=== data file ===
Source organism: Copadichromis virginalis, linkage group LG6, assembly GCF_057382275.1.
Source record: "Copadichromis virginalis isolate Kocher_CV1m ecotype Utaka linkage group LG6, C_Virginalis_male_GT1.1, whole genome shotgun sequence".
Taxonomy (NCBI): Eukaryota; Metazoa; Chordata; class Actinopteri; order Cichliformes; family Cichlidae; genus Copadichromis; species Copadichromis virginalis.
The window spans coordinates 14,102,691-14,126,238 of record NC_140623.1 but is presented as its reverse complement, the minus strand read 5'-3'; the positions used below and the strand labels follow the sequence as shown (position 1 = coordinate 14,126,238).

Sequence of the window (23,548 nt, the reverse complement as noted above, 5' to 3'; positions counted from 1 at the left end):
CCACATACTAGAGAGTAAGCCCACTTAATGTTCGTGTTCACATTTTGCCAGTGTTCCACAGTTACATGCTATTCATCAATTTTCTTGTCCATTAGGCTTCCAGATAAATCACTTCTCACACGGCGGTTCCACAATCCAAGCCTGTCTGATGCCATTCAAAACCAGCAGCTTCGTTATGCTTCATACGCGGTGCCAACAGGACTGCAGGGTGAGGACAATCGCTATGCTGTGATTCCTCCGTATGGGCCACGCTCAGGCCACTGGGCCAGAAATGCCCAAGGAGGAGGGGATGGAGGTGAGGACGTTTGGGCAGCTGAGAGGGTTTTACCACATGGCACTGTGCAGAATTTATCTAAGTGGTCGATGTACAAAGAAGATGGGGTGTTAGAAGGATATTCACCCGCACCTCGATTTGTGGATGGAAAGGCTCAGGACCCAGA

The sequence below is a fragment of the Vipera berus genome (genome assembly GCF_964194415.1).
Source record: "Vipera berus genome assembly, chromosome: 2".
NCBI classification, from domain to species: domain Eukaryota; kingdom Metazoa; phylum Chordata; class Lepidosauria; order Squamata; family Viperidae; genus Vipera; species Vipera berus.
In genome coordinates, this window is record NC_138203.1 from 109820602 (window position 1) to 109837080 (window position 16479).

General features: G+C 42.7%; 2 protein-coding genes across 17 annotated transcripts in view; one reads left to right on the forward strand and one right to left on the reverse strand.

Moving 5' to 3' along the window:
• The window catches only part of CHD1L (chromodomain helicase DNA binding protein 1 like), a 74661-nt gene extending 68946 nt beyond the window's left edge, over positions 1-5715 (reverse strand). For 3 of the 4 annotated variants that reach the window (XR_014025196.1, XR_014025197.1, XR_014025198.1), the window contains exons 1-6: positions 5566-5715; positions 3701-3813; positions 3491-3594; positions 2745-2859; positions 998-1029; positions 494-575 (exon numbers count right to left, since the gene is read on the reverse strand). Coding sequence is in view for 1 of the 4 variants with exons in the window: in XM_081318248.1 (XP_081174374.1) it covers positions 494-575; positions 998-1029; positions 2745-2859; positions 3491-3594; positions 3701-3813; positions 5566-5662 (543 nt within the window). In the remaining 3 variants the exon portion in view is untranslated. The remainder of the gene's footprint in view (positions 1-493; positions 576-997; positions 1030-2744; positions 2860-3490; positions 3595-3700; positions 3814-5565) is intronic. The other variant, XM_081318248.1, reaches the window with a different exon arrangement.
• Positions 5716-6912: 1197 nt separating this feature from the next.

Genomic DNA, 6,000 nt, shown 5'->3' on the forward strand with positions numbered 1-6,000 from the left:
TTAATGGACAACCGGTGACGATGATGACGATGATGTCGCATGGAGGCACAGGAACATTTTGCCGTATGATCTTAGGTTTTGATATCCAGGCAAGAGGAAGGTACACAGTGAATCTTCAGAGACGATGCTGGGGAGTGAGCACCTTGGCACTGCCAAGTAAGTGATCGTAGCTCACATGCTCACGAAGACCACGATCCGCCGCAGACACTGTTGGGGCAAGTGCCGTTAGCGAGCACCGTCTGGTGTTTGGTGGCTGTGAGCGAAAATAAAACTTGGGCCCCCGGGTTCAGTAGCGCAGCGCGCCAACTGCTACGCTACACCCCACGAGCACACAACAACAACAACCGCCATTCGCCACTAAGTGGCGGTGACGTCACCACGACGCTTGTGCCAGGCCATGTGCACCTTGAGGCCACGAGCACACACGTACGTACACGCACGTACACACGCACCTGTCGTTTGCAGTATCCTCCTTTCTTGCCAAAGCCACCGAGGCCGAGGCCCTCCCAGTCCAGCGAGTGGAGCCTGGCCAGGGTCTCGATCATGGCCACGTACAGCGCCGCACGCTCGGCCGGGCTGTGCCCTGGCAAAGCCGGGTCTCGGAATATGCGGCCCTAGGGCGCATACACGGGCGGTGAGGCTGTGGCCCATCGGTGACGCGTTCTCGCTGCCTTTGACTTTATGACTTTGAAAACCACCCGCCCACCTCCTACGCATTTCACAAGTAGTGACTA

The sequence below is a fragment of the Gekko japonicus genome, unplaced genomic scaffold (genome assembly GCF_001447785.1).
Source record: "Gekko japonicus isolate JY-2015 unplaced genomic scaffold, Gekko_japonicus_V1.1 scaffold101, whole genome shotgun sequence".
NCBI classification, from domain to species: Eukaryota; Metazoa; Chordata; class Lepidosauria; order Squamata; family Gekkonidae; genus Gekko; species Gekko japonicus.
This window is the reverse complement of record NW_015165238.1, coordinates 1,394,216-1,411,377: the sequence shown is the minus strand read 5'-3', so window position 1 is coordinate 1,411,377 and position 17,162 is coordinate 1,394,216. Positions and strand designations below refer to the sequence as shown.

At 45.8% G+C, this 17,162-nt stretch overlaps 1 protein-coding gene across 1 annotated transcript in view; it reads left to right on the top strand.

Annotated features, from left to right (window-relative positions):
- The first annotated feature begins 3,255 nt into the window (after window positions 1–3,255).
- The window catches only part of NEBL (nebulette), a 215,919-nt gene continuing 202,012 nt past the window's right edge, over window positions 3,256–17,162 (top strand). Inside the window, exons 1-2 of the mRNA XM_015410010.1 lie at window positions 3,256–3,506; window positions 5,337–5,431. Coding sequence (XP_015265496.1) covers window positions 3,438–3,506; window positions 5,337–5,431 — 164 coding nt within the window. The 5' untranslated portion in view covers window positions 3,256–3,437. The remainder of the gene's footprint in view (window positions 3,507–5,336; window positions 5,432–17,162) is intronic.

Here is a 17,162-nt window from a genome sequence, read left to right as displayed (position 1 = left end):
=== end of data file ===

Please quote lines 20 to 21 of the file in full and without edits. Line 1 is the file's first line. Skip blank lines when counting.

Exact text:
This window is the reverse complement of record NW_015165238.1, coordinates 1,394,216-1,411,377: the sequence shown is the minus strand read 5'-3', so window position 1 is coordinate 1,411,377 and position 17,162 is coordinate 1,394,216. Positions and strand designations below refer to the sequence as shown.

At 45.8% G+C, this 17,162-nt stretch overlaps 1 protein-coding gene across 1 annotated transcript in view; it reads left to right on the top strand.